David and I arrived at Cold Springs campground in the early afternoon on a Saturday and struggled to find parking, per usual. I think backcountry skiing has gotten more popular even in the short time I’ve been doing it myself. We lifted our heavy packs and started out walking on dry ground, for around an hour until we hit the around the mountain trail. We transitioned shortly after and started skinning up Suksdorf Ridge (the winter route, skiers right). We gained, gained gained elevation  and I could tell my conditioning wasn’t what it was last year – thankful that we were breaking up the climb into two days. However, my new Dynafit Denali touring skis and bindings were a huge weight improvement over my old set. It was especially apparent on such a long ascent.

After a few hours we made it to our campsite at around 9000′ on Suksdorf Ridge, among rocks overlooking the ‘lunch counter’ area. We could see the massive south slopes that we would ascend the following day. We also considered descending the Southwest Chutes route, but that would involve carrying over our overnight gear and the high snow level made the traverse back to the trailhead a bit of an unknown.

The campsite was gloriously scenic as the sun set that night.

St. Helens:

Continue reading Mount Adams ski descent

Winter Awaits – Paradise Tour

After watching the Snotel telemetry like a hawk for a few days, I bet that the recent torrential downpour in the Cascades wouldn’t beat up the early season snowpack too badly above Paradise. With a few inches of snow forecast following a nice cold front, we headed down to Rainier for our first turns of the year.

As we passed through Puyallup, we saw a thin layer of snow on the trees and fields and our spirits rose. I don’t remember seeing that at all even in the depth of winter last year! The hills around Ashford were beautiful in white and green.

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Conditions at Paradise were windy with an inch or two of fresh snow drifting considerably. We skinned up to the slope below Pan Face but the wind picked up and scoured the slopes clean to the icy rain crust, so we turned around. The best snow was in the trees just above the parking lot. Coverage was OK – large rocks and creeks were still quite open. Edith Creek valley needs more snow.

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Edith Creek from below Alta Vista
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Powder in the trees below Alta Vista. Yummy.

The mountain even came out for a little while and we got a bit of sun.

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Mt. Baker Ski Ascent via Squak Glacier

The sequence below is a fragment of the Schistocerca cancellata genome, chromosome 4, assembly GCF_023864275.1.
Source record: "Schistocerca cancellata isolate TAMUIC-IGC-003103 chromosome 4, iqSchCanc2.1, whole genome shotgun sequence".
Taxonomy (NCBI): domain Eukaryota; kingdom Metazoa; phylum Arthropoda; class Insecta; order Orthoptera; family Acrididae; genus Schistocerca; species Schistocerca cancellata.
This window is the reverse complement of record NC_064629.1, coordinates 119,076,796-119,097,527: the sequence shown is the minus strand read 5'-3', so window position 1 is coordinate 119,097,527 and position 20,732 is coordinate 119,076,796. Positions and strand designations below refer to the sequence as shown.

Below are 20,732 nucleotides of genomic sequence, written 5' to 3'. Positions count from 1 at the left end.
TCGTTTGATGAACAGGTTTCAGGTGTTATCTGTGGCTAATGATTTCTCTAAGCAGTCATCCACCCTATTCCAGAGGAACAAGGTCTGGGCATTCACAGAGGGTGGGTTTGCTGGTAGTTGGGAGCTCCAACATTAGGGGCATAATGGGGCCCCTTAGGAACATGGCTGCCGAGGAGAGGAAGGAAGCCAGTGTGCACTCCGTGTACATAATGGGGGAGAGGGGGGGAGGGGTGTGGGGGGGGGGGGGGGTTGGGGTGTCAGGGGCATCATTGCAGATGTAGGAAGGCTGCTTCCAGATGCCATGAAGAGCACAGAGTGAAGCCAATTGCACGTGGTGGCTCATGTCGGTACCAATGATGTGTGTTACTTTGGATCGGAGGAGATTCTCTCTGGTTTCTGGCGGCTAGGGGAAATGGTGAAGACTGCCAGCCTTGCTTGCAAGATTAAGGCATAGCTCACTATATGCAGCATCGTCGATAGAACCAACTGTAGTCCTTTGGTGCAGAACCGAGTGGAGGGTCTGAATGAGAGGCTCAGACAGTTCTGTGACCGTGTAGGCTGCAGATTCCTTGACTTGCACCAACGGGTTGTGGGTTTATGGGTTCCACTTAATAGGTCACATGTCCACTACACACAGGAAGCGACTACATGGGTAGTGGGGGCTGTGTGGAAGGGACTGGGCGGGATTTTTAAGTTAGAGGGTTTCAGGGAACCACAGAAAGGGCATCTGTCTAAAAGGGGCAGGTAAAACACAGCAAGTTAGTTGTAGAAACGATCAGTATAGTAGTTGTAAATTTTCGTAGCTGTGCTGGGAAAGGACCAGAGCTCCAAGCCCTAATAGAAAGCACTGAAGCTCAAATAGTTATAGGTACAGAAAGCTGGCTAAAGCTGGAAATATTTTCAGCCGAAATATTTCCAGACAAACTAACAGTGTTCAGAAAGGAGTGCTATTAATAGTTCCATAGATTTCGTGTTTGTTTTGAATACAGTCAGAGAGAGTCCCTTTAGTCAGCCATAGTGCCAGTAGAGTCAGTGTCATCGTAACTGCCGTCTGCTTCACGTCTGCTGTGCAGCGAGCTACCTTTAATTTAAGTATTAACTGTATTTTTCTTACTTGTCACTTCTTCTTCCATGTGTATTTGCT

Mt. Baker via Squak Glacer

10,781’

7000′ gain

5200’ skiable vert

Mt. Baker has been staring me in the face for months, ever since I started hiking Central Cascades peaks again. Rising almost straight out of the ocean from some viewpoints, Baker towers over the North Cascades with one of the most extensive glacier systems in the lower 48 states. While nearly 4,000’ lower than its neighbor Mt. Rainier, prodigious snowfall more than makes up for the difference when it comes to ice and snow.

Baker’s south side

This trip was lead by Radka and Chris, a couple of instructors with the Mountaineers glacier ski and snowboard travel course. This was the second year that they had agreed to lead a trip for recent graduates of the course like myself, and I had to take advantage of the opportunity. (See C&R’s turns-all-year trip report)

Mt. Baker made me a little nervous as a ski objective. There were a lot of “news” associated with this trip: first time summiting a glaciated peak, first time skiing on a glacier unroped, first time wearing crampons with my ski boots, first time climbing on steep snow as a rope team. Most of all, I was concerned about my admittedly not awesome skiing ability when considering the “Roman Wall” on the upper mountain. I had skied to 30 degrees steepness on Mt. Adams with no trouble, but under icy or hard snow conditions, the 35 to 40 degree Roman Wall would be some of the tougher skiing I’d ever done outside the resort, and with pretty terrible consequences in the event of a fall. This kept me thinking twice about whether I should join the trip, but ultimately I resolved to go along, knowing that I could hang out at the summit crater and wait for the rest of the group to summit and come back down if I didn’t like the looks of the conditions.

Continue reading Mt. Baker Ski Ascent via Squak Glacier